You assume Adam and Eve had daughters and they had more sons.

    That family was having sex with each other.

    Cain gets punished for killing Abel….and they were not that old if you accept biblical genealogies and the biblical timeline.

    Cain gets banished to another area….where there is already Civilization and a City with a Society and other humans. Cain takes wives.

    You cannot square that circle. If you believe in a Literal Interpretation of Genesis, you are buying into a mythology and not being intellectually honest. It does you no good. It is another False Idol among many False Idols in Evangelicalism and Christian Fundamentalism.

  10. Al says:

    How did Adam and Eve and Cain and the City/Society Cain was banished to….skip the Paleolithic Period in history? Which of the Adam and Eve Family were living in Caves? Doing Cave drawings?

    What Language were Adam and Eve and their Family speaking? They were the first and ONLY humans, correct? They were “speaking with God” in the Garden, correct? They spoke to each other, correct? What Language were they speaking?

    ….we don’t see Hebrew Language until late in Recorded Human History. <—Fact.

    If the Genesis Narrative were Literal….the first recorded Language in Human History would be Hebrew. It is not. Not nearly. Adam and Eve are an archetype and if at all literal were late on the scene of Human History. That's what the overwhelming evidence demonstrates and it only takes a modicum of Common Sense and Intellectual Honesty to figure that out.

  11. Michael says:

    This ends now.

  12. Josh the Baptist says:

    I take it I said something wrong again?


    I’ll take a break.

  13. Michael says:


    We were headed for strife…carry on.
    I just needed to get this thing back on course…and my computer is not cooperating this morning.

  14. Josh the Baptist says:

    All good. Sorry to go in that direction.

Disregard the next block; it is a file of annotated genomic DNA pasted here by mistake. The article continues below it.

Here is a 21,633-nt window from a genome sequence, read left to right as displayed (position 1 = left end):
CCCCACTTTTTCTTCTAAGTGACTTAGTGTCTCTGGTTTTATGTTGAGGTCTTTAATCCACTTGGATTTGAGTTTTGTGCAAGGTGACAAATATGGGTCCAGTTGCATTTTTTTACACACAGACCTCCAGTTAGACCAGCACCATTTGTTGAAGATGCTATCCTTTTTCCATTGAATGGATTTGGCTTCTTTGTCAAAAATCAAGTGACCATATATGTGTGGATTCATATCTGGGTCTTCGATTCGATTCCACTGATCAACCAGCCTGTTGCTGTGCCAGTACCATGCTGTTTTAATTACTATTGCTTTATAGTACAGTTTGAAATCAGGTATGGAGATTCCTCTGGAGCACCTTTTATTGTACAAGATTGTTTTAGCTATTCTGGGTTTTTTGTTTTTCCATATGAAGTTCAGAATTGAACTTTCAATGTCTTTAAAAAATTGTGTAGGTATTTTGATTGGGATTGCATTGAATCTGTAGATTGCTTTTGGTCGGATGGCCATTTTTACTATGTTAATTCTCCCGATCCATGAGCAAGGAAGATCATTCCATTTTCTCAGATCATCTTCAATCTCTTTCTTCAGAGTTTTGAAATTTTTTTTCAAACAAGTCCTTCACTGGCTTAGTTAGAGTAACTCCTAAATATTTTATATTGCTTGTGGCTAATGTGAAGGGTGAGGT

15. EricL says:

    The link that surprised me was that BGEA had asked the IRS to change its designation to “church” allowing them to get away from all the paperwork required of non-church NPOs. I wonder if Billy would have gotten anywhere near the fame he did if the organization had done that change back in the 60s or 70s. How many churches would get behind a crusade put on by another “church”? (Though I will note they no longer call them crusades; they are now festivals and celebrations according to the BGEA website.)

    Is Franklin now the Senior Pastor of the First Church of BGEA?

  16. Josh the Baptist says:

    I wonder what BGEA counts as its congregations. That was a really weird article.

  17. EricL says:

    I found the “music minister” intriguing, which is why I sent the link to Michael. This lady is working at two Catholic run hospitals, which I don’t think the article makes clear. Those two hospitals are the only ones left in troubled San Bernardino since the county hospital relocated a decade ago, so they get a lot of hard cases.

  18. Owen says:

    I think what she is doing as a music minister is wonderful, and I am impressed that when she found the job, they were actually looking for someone who prays AND sings. Nice to see the medical community (or at least, that one) realizing the need for more diverse care.

    Also enjoyed the other link about singing. Music has always been a large part of who I am, and it’s often how I get through my day.

  19. Michael says:

    Half of Americans attend churches of less than 100 people…

  20. Michael says:

    EricL…that was a great link…

  21. Muff Potter says:

    “You cannot square that circle. If you believe in a Literal Interpretation of Genesis, you are buying into a mythology and not being intellectually honest. It does you no good. It is another False Idol among many False Idols in Evangelicalism and Christian Fundamentalism.”

    I can square any old circle my pointy little head wants to Al:

    (2*pi*r)/4 , where r is the radius of said circle, will give me the lengths of all four sides.

  22. Dallas says:

    I remember my wife telling me stories about elderly dementia patients, when she was a social worker in a nursing home, who would be either agitated, withdrawn, or just incomprehensible most of the time that would be filled with life when she would bring her radio upstairs and play old gospel music to them. Many of them who only had vague memory of their family members would remember word for word these songs from their past.